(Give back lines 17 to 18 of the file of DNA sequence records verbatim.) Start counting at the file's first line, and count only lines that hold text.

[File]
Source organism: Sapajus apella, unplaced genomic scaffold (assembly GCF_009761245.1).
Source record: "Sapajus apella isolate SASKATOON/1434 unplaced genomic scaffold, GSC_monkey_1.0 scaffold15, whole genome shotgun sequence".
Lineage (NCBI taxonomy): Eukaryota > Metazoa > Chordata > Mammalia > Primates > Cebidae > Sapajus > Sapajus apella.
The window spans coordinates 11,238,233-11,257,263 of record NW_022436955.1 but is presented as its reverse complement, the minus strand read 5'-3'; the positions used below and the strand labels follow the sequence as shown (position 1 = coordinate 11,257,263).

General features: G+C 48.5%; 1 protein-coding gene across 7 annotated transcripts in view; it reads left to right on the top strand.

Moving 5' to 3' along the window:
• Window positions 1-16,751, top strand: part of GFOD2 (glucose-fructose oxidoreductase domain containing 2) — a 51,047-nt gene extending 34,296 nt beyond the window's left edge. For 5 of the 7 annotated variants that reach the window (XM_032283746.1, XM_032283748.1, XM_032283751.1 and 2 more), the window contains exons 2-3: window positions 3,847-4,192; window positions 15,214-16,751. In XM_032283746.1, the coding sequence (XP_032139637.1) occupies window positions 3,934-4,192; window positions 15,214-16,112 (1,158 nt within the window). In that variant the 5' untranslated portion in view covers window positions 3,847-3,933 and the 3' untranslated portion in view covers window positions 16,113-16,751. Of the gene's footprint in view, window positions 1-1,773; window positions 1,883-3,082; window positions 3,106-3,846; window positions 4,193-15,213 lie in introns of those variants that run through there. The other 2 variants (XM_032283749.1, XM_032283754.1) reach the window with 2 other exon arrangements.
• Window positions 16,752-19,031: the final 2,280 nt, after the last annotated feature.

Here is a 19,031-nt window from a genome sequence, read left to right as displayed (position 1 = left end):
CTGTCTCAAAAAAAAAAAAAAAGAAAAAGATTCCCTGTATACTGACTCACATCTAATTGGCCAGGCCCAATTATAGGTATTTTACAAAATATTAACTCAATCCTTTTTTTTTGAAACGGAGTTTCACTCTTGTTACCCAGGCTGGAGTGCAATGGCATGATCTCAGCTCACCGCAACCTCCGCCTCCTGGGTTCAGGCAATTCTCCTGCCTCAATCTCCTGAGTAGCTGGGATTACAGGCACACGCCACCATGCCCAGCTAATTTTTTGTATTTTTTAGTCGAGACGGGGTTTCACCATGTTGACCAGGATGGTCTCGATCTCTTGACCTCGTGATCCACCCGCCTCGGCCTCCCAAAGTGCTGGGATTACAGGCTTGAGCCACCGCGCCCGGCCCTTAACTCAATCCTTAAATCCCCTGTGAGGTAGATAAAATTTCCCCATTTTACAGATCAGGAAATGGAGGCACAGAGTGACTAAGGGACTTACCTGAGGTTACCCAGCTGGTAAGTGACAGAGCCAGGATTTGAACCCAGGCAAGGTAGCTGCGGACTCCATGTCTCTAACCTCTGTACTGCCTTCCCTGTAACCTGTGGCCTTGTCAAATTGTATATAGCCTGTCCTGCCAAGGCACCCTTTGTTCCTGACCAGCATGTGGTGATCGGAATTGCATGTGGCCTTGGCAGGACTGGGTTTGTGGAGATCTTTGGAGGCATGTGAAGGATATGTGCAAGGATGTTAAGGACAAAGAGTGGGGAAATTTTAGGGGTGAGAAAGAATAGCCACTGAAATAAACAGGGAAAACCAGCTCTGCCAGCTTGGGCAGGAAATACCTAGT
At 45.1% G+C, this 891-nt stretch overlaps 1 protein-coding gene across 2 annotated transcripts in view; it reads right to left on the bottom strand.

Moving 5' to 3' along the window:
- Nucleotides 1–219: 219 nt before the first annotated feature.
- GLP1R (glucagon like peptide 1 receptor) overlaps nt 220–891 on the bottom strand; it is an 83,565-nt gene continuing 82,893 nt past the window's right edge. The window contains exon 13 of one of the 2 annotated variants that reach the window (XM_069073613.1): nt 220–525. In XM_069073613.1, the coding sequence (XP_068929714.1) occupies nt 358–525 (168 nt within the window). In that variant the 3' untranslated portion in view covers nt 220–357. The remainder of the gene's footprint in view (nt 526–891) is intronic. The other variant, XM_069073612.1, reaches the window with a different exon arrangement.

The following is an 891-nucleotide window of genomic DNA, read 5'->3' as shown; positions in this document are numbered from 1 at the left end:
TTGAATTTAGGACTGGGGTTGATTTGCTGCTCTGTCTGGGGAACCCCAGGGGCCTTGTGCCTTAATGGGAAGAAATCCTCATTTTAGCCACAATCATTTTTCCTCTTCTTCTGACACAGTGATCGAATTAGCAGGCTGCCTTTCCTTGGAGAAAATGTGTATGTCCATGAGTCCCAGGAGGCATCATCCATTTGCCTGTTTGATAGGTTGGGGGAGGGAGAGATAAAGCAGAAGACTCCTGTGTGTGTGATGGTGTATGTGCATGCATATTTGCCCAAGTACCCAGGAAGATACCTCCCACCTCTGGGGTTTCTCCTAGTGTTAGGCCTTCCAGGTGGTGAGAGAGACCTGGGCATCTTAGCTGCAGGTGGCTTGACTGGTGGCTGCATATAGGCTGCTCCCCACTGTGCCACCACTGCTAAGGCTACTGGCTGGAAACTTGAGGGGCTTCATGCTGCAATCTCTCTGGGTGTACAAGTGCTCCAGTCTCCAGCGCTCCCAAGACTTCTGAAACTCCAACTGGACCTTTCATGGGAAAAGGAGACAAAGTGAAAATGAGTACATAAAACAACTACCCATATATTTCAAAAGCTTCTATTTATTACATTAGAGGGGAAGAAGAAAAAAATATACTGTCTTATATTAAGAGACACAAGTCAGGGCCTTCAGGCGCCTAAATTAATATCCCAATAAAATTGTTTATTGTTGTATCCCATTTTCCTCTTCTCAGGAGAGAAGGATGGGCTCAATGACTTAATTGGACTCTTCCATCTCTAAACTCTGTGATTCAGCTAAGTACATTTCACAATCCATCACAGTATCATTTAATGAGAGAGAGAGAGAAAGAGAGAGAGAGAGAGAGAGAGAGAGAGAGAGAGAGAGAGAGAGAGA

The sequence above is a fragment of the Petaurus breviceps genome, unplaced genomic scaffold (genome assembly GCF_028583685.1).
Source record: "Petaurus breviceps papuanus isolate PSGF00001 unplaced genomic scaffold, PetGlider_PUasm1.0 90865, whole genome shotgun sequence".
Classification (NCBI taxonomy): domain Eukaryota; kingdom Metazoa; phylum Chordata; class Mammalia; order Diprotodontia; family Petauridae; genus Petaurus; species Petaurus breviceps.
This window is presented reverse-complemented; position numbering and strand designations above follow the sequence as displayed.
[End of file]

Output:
The sequence above is a fragment of the Petaurus breviceps genome, unplaced genomic scaffold (genome assembly GCF_028583685.1).
Source record: "Petaurus breviceps papuanus isolate PSGF00001 unplaced genomic scaffold, PetGlider_PUasm1.0 90865, whole genome shotgun sequence".